Incidentally, that wasn’t a straightforward decision, because of the kind of people who are engineering today’s Alpine. They’re the kind of people who thought it would be quite nice to retain a manual handbrake, a ‘lever of fever’ for locking the rear wheels into hairpin bends. The boss himself owns an Alfa SZ and once built his own Caterham 7. You’d like these people.
Suspension is unique to the A110, too: double wishbones, front and rear. Their presence means making everything fit into the car's 1.8-metre width is a pain. Wishbones occupy a fair amount of lateral space, and the engine has to be fitted transversely between the rear set, with the fuel tank sited between the front set. But it’s worth the effort: thanks to where the fuel tank sits, weight distribution is 44/56% front to rear, putting the centre of gravity square between the driver's and passenger’s respective hips. Tyre widths are 205 on the front, 235 on the rear; wheel diameter is 17in as standard on base Pure models, 18s on alternative Legende cars and this launch edition.
There’s a 1.8-litre four-cylinder turbo engine that makes 249bhp and drives through a dual-clutch automatic gearbox to the rear wheels. But why no manual? Two reasons. First, there wasn’t the money to do one, and second, there was no guarantee anyone would buy one anyway. So they spent the money making the Getrag DCT better than it is in, say, a Renault Sport Clio. It has wet clutches rather than dry ones, to improve refinement and response. As well as a relatively clean centre console, then, there are paddles fixed to steering column in an interior that is, compared with a Porsche 718 Cayman, for example, what, exactly?
Well. Lower in perceived quality of materials, if we’re being honest. There are more brittle plastics, inevitably, because if you want to make a sub-1100kg coupé then them’s the breaks. There’s a reasonable-sized touchscreen, and maybe buyers will insist the A110 has its own infotainment system, but frankly I’d prefer a mirror match with the smartphone all buyers will surely have anyway, and which would operate more effectively and save a few quid and kilos.
That the A110 is a small car – length 4180mm, width 1798mm and height 1252mm – means there’s minimal oddments storage inside, while the luggage compartments are small too. The rear is short because only the metal bootlid, not the glass hatch above the engine, lifts, while the front boot is shallow because the fuel tank sits beneath it. But, hey, you don’t complain that a motorbike doesn’t have a spare wheel; this is a 1080kg car, for heaven’s sake. Of course it’s little.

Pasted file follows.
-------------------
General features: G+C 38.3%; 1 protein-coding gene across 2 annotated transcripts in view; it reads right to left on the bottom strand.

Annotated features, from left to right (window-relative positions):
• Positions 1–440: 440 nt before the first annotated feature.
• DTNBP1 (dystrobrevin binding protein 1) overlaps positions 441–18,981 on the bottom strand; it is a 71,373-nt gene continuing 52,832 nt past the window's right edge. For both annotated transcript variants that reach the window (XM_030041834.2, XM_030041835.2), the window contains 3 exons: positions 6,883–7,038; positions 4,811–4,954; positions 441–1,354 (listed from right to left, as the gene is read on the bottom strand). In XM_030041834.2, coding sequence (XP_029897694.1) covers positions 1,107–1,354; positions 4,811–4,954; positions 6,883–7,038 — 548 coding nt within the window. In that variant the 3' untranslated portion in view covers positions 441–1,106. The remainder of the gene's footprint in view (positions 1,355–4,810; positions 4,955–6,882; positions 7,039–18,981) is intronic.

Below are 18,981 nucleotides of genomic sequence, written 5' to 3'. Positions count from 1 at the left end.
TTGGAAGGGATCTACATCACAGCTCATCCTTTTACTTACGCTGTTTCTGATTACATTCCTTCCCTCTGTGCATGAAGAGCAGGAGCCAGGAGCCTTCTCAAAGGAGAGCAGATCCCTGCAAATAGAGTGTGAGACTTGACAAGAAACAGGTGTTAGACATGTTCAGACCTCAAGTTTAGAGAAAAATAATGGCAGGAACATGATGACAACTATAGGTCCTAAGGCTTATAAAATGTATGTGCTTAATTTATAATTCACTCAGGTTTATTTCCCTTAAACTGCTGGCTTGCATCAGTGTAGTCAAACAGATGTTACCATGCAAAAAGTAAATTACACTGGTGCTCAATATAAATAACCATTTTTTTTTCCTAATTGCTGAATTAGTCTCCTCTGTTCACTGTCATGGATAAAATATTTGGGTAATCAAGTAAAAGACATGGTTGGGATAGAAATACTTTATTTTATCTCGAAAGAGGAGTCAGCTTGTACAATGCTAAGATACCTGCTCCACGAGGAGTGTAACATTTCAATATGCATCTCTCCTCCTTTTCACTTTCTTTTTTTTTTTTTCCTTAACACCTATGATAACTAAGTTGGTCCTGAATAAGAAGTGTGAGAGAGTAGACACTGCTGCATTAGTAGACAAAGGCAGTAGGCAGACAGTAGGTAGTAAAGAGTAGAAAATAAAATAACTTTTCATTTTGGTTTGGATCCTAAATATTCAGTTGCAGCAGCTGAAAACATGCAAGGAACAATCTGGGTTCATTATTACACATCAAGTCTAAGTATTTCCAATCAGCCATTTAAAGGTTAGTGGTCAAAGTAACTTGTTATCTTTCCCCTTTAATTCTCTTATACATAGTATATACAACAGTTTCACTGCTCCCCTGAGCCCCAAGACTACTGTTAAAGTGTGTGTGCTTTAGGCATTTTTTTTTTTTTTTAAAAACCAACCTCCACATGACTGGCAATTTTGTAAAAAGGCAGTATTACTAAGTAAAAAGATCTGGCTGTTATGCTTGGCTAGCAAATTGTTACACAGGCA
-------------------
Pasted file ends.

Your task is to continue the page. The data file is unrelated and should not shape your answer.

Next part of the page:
What it isn’t, mind, is cramped. Even the tallest of my colleagues had no trouble finding sufficient room, which is more than you can say for a Jaguar F-Type, while the diddy steering wheel adjusts massively. It’s pleasing enough and features a button for the driving modes, which, fortunately, don't adjust the way it drives extensively. A short push gives you Sport mode, which increases steering weight, throttle and gearbox response and relaxes the stability control; an extended push puts it in Track and does all those things some more. There’s also an ESP-off button on the dash that does what it says.
None of these things, though, notably changes the way that the A110 goes down the road, because it runs on passive dampers that always do precisely the same thing: give it a ride that’s impressively absorbent yet supremely well controlled. This Alpine was never slated to have adaptive dampers, because they are heavy and so is the control unit, and so forth. And because Alpine engineers say that roll isn’t a bad thing. But the A110’s body is so light that you don’t notice much roll anyway, even on a circuit, while the soft springing and damping and hollow, relaxed anti-roll bars mean that it breathes and flows as it mooches down even some of the worst-surfaced roads we could find. There’s a hint of a modern McLaren in the way it glides and breathes, with uncorrupted steering and progressive, linear rates of lean.